HENDREN (VETERAN CSA), WILLIAM HICKS - Benton County, Arkansas | WILLIAM HICKS HENDREN (VETERAN CSA) - Arkansas Gravestone Photos

William Hicks HENDREN (VETERAN CSA)

Hillcrest (formerly I. O. O. F. (Gravette) Cemetery
Benton County,
Arkansas

CAPTAIN
Company D 2nd Cherokee Regiment
Civil War Confederate
June 14, 1832 - May 3, 1920

*Obituary
Gravette News-Herald
Friday, May 7, 1920

HENDREN, William Hicks - Capt. W.H. Hendren, one of the oldest settlers of this community, died Monday morning, May 3, 1920 at the home of his son, N.B. Hendren, near town, aged 89. Mr. Hendren was father of a large family of children, Mrs. W.H. Austin and N.B. and E.L. Hendren of this vicinity being among the number. He was a fine type of the old southern citizen and served as a captain in the Confederate army. The funeral services were conducted Tuesday, 10 a.m. in charge of the Masonic order of which he was a member, assisted by Rev. J.A. Fair of Centerton. Burial was at the I.O.O.F. cemetery. Obituary later.

*Obituary
Gravette News-Herald
Friday, May 21, 1920

William Hicks Hendren was born in Rush County, Indiana June 14, 1832 and died near Gravette, Arkansas May 3, 1920, being 87 years, 10 months and 19 days old. He was married to Louisa Bates Dec. 7, 1853. To this union 13 children were born; 10 of whom survive, viz: E.L. and N.B. Hendren and Mrs. W.H. Austin of Gravette, Ark.; Albert and W.I. Hendren of Row, Okla.; Mrs. J.B. Van Deventer of Joplin, Mo.; Mrs. W.R. Graham of Monmouth, Ore.; R.L. and J.B. Hendren of Idaho and Mrs. Julia Bates of Afton, Okla. There are also 70 grandchildren and great-grandchildren. They came to Benton county in 1856 and located one mile south of Gravette where, with the exception of a few years in Oklahoma, they lived until death. In his younger life he was a teacher by profession; and before the Civil War taught at old Bethel church, one of the first built in this county. When the war came, though born in the north, he espoused the cause of the section in which he lived and enlisted in the Confederate army and served as Captain of Co. D, 2nd Cherokee Regiment {W.P. Adair, Colonel}, 1st Indian Brigade {Stand Watie, General}. As a soldier he was true, staying with the Colors to the end, until the flag under which he fought was forever furled and gone down in defeat. He and his company were among the very last of the Confederate forces to surrender. And, so far as the writer knows, he was the last Captain of our Brigade to meet "the last enemy." At the close of the war he returned to his home and labored to repair his broken fortune, living in peace and quietness and the respect of his neighbors. As a Mason, which he had been since 1892, he lived up to and practiced the tenets of the order and was loved by the brethren, many of whom attended the funeral and buried him with Masonic honors. Though not a member of a church, he believed the doctrine of Christianity and practiced many of its precepts. Funeral services were held by the writer and interment made in I.O.O.F. cemetery. J.A. Fair.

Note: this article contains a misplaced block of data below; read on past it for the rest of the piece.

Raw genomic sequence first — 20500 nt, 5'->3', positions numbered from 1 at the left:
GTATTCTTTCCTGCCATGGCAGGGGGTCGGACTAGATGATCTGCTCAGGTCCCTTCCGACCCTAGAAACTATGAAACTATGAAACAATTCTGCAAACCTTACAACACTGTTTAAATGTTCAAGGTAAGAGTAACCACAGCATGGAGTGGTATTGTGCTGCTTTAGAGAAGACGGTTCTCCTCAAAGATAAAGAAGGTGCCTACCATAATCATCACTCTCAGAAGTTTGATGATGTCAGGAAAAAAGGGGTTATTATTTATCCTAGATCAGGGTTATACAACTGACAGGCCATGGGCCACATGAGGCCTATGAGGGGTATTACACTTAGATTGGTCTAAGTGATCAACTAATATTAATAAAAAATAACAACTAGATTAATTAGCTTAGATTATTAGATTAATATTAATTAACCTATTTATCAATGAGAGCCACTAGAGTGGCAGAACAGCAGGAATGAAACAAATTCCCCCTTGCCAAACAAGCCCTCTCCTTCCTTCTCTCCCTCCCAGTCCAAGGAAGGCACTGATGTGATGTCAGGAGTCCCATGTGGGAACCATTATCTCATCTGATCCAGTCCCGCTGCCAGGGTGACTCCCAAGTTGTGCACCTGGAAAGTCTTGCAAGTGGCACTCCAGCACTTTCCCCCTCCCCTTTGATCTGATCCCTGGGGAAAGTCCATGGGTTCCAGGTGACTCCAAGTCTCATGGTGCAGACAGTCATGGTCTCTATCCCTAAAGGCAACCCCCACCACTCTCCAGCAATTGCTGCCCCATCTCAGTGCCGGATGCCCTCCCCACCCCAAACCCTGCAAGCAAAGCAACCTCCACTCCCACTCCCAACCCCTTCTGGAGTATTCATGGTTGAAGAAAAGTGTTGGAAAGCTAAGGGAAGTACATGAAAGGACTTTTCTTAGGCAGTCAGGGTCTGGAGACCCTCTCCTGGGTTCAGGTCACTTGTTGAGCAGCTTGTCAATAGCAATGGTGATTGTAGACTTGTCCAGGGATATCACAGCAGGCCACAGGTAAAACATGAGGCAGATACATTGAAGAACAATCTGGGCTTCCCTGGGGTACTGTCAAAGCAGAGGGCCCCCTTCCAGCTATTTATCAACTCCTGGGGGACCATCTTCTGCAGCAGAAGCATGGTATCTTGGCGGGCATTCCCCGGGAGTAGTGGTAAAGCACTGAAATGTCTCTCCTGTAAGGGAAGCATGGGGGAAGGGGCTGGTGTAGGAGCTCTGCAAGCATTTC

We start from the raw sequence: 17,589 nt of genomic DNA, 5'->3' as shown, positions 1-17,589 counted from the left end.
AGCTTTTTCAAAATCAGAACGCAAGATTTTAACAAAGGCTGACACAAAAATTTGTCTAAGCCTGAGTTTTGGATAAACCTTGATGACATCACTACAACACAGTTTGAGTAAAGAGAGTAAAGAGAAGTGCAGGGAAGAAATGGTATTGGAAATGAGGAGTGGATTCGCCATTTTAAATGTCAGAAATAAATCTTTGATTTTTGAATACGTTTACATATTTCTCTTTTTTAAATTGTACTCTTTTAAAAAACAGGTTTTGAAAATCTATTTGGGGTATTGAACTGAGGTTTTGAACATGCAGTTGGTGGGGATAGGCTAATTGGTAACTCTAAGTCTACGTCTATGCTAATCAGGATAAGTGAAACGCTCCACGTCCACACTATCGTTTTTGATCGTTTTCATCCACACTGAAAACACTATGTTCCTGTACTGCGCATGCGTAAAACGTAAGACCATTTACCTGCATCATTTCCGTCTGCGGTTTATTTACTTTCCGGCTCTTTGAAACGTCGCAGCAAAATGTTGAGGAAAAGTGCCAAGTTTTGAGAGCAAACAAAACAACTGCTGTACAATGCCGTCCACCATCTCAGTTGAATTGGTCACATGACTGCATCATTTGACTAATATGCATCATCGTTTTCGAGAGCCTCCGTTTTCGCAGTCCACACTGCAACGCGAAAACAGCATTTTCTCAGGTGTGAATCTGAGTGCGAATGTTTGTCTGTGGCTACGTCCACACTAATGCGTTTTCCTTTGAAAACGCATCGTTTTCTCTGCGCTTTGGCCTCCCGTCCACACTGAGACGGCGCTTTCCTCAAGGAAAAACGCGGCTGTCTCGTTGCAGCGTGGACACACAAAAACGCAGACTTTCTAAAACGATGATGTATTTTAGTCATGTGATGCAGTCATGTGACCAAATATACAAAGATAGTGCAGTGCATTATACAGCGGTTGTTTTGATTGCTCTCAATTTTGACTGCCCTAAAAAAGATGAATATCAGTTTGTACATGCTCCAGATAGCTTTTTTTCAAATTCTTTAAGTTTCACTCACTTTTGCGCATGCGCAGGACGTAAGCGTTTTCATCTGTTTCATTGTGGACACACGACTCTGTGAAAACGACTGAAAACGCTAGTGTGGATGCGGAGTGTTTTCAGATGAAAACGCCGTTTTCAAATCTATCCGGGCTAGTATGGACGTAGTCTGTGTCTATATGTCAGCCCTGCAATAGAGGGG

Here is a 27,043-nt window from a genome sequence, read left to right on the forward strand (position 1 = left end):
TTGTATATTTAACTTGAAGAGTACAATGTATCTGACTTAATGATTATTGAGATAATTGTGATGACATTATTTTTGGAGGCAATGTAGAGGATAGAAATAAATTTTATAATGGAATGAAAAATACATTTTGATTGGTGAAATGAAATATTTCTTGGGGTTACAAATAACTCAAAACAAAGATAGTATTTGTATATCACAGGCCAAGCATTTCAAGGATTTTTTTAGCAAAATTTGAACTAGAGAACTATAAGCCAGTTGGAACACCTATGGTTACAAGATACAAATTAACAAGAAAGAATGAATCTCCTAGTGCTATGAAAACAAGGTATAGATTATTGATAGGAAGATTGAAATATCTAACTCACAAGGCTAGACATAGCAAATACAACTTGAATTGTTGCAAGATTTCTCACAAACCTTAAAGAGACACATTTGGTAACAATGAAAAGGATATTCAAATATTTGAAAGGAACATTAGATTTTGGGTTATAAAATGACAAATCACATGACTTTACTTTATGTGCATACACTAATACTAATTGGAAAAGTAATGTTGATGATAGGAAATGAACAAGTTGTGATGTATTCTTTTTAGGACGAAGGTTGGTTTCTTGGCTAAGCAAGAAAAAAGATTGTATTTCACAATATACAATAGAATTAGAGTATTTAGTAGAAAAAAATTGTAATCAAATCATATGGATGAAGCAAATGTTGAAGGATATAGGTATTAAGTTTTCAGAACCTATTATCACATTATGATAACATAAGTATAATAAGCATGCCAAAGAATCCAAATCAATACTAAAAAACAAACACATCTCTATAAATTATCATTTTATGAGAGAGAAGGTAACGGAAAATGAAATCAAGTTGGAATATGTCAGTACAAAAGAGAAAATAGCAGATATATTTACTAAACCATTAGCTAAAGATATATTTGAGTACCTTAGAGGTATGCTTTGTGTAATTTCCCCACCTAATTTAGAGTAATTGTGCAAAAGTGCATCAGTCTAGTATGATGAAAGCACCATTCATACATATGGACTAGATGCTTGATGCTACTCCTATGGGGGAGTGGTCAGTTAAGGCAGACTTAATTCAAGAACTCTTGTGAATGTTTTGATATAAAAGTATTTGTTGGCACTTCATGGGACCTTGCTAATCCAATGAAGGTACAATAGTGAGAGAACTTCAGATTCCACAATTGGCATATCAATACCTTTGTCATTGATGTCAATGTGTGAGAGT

Contributed on 8/4/08 by wfields55
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Record #: 39996

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Submitted: 8/4/08 • Approved: 7/9/12 • Last Updated: 7/29/12 • R39996-G0-S3

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